Update: Yesterday I sent an email via their contact form on the website. This morning at 7:30 I received a response from a volunteer (who I could kiss at this point, since my stress levels are at record-breaking highs with worry) who promised to forward my email & contact to the foster mom who should contact me immediately. If I don't hear from her in 24 hrs, then I should contact the lovely volunteer again.

I've started the clock.

Update again: 2 pm. No call yet. Perhaps the foster mom doesn't check her email. Ever. Or her junkmail folder? (benefit of the doubt). Or maybe she doesn't understand the word "immediately" and thinks it refers to doing something a week later? There's a number of conspiracy theories floating about. 

 

 

Jules Kelly's picture

Ack! I feel your pain! As dog mom to two giant German Shepherds who are currently wrestling behind me I remember the wait for Ziva that seemed to stretch on forever! I most heartly recommend Cesar Milan's website & books, even though I have had a dog in the house for over 20 years I learned a lot and like his gentle philosophy. Congrats on your upcoming arrival!

Ghoul Friday's picture

I grew up with Bouviers and Irish Wolfhounds (my mother always wanted a German Shepherd but she's highly allergic to them) ;) I have read my copy of "How to Raise The Perfect Dog: Through Puppyhood and Beyond" by Millan 4 times over now, and watched his entire DVD collection of training videos. Like you, I really like his gentle approach with young dogs. I've read a few books by the Monks of New Skete who have a cool philosophy too though they can sometimes be a bit heavy handed with correctional techniques.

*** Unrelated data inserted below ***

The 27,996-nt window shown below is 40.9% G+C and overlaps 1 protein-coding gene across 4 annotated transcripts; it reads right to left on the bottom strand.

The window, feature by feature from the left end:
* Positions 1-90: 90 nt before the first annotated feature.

I picked up his lavender spray that he uses when he grooms/massages the dogs ;)

Yetch laughs at me because I get excited everytime I watch older episodes of the Dog Whisperer and Daddy comes onto the screen (Daddy has the same gentleness and expression that my Ludo had).

 

Bonnie (aka RoxyBlue)'s picture

...and hope it all works out in the end. Our current dog Willow was a rescue, and we were fortunate to work with a group of folks who were experienced, professional (though all volunteers,) and efficient. We also went through the application, interview, and home visit process as part of being vetted (no pun intended) as prospective adopters. Having dealt with a few other rescue groups, I can vouch for that being a good sign - the good groups don't want to just get the dog into a home as fast as possible. They want to ensure to the best of their ability that it will be a permanent and happy home.

And I too love Cesar Millan and Daddy:) We watched his shows religiously after we got Willow since she was our first experience with helping a rescue dog adapt to new surroundings.

Ghoul Friday's picture

Yay rescues! And yes, while it was nerve wracking, we took it as a good sign that they were interrogating...er...interviewing us so thoroughly ;) When I tell people about the process, they are shocked because their experience with other places was completely different.

Bloody Melly's picture

So, what is the status of your puppy?? I've missed your posts and had to come looking. Hope you are well!

Ghoul Friday's picture

Sorry for the late reply Mel! It's been crazy here. Posted an update to the blog just now :)